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Occupational Hazard

Jacob Kohl

Nuclear Nomads (2023)

This depressing documentary by Kilian Armando Friedrich and Tizian Stromp Zargari follows some specialist employees of France’s electricity companies. France’s power grid relies on nuclear power, and that power relies on workers who are willing to risk their long-term health to do the maintenance work needed for the plants to operate safely. Messrs. Friedrich and Zargari wisely allow the subject matter to make its own political points, which allows the movie a breathing space most polemics don’t have.

For a salary of up to 7,000 euros a month, these workers must be prepared to travel to any of the nuclear sites, which can be up to 10 hours apart, at the drop of a hat. Generally this means living in a caravan, and being prepared to experience up to three months’ worth of “safe” radiation exposure in a single afternoon. It’s a grim and lonely existence, which the workers are doing in order to finance other aspects of their lives. Some have bought land and are planning to run their own small farms with the money earned from this work. One man earns enough for his wife to stay at home with their three children and the dog (and if the parallels to Homer Simpson were deliberate, the filmmakers were smart enough not to say so). Others are simply in it for the money due to limited prospects elsewhere. But all of them are risking their lives for their work, every single day, sometimes for decades; and without going on about it, it’s obvious none of them are sure this is the right decision.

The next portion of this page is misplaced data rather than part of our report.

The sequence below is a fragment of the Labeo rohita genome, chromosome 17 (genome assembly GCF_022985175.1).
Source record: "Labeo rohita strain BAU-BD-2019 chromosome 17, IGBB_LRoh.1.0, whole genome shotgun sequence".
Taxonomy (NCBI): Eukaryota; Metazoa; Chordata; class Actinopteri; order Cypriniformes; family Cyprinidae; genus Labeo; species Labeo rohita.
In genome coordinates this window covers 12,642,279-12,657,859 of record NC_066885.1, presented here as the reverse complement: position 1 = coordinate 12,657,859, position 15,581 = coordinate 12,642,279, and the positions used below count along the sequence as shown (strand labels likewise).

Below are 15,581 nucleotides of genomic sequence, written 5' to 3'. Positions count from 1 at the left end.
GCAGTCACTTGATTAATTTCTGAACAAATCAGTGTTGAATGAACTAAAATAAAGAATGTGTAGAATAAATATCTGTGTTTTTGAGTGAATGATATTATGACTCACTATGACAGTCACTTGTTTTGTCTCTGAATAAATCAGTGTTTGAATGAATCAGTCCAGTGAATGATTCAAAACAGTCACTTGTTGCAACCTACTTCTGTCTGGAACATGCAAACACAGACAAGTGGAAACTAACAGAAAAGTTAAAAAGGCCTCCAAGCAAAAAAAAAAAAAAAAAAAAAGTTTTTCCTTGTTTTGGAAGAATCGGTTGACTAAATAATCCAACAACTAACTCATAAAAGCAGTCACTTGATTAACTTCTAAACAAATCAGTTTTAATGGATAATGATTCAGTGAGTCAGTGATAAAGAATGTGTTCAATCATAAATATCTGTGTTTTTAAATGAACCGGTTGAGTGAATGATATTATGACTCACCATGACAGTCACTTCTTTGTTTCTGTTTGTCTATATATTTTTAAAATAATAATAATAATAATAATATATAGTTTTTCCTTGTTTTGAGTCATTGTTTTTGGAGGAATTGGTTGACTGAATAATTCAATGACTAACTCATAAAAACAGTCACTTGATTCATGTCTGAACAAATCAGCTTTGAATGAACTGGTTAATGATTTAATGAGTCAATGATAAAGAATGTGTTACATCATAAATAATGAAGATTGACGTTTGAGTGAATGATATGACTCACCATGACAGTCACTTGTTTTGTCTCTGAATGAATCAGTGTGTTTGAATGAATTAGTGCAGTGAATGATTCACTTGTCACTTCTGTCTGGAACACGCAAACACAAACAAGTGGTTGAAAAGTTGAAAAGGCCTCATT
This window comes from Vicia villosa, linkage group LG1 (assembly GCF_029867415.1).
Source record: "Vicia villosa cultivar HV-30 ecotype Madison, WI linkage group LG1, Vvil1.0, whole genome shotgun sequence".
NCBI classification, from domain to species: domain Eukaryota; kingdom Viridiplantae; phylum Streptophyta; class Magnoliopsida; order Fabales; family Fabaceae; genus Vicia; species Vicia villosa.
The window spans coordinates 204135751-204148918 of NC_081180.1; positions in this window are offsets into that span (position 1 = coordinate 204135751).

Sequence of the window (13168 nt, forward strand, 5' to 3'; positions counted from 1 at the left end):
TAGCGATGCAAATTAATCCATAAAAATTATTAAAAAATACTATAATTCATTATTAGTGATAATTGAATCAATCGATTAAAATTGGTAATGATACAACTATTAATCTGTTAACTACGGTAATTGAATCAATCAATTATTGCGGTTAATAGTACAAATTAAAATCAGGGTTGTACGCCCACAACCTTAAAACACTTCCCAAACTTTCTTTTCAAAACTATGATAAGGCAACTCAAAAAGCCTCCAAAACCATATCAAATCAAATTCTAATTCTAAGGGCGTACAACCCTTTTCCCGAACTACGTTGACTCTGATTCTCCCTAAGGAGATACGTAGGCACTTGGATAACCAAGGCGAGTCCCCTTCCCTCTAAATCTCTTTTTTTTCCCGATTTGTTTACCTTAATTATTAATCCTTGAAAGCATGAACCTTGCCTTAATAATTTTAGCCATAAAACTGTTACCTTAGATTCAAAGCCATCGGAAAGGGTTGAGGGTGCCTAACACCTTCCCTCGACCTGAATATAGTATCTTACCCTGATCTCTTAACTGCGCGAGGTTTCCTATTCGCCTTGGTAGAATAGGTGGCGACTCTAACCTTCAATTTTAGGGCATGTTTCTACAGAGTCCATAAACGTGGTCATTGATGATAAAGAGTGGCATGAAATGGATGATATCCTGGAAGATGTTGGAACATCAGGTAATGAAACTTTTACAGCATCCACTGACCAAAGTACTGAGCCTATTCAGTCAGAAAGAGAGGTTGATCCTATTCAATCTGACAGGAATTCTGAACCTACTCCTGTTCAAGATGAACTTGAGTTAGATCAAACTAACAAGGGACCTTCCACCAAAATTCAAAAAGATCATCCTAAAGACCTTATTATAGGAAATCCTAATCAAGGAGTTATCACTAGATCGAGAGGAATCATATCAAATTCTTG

Other than some brief scenes in recruitment offices, the movie stays close to the workers’ lives outside of work, in their routines of long drives, smoking in parking lots and video chats with loved ones elsewhere. The pervasive anxiety about the damage being done to their health is another mundane aspect of daily life, like taking out the trash. And as with taking out the trash, it’s better done than discussed, since talking about it doesn’t improve it. The repeated shots of vapor coming out of the towers around the nation slowly raise the question as to whether their sacrifices on display here, both emotional and physical, are worth it. Should cheap electricity for French consumers come at the price these people are paying? Are the high salaries fair recompense for the inexorable problems down the line? Or is it perfectly OK for people to accept this deal, since that’s what the market will bear? Messrs. Friedrich and Zargari leave the answers to the viewers. But in asking Berlinale audiences to consider the nature of this work, it raises some sharp questions about power, in both senses of the word, that linger long after the movie is over.


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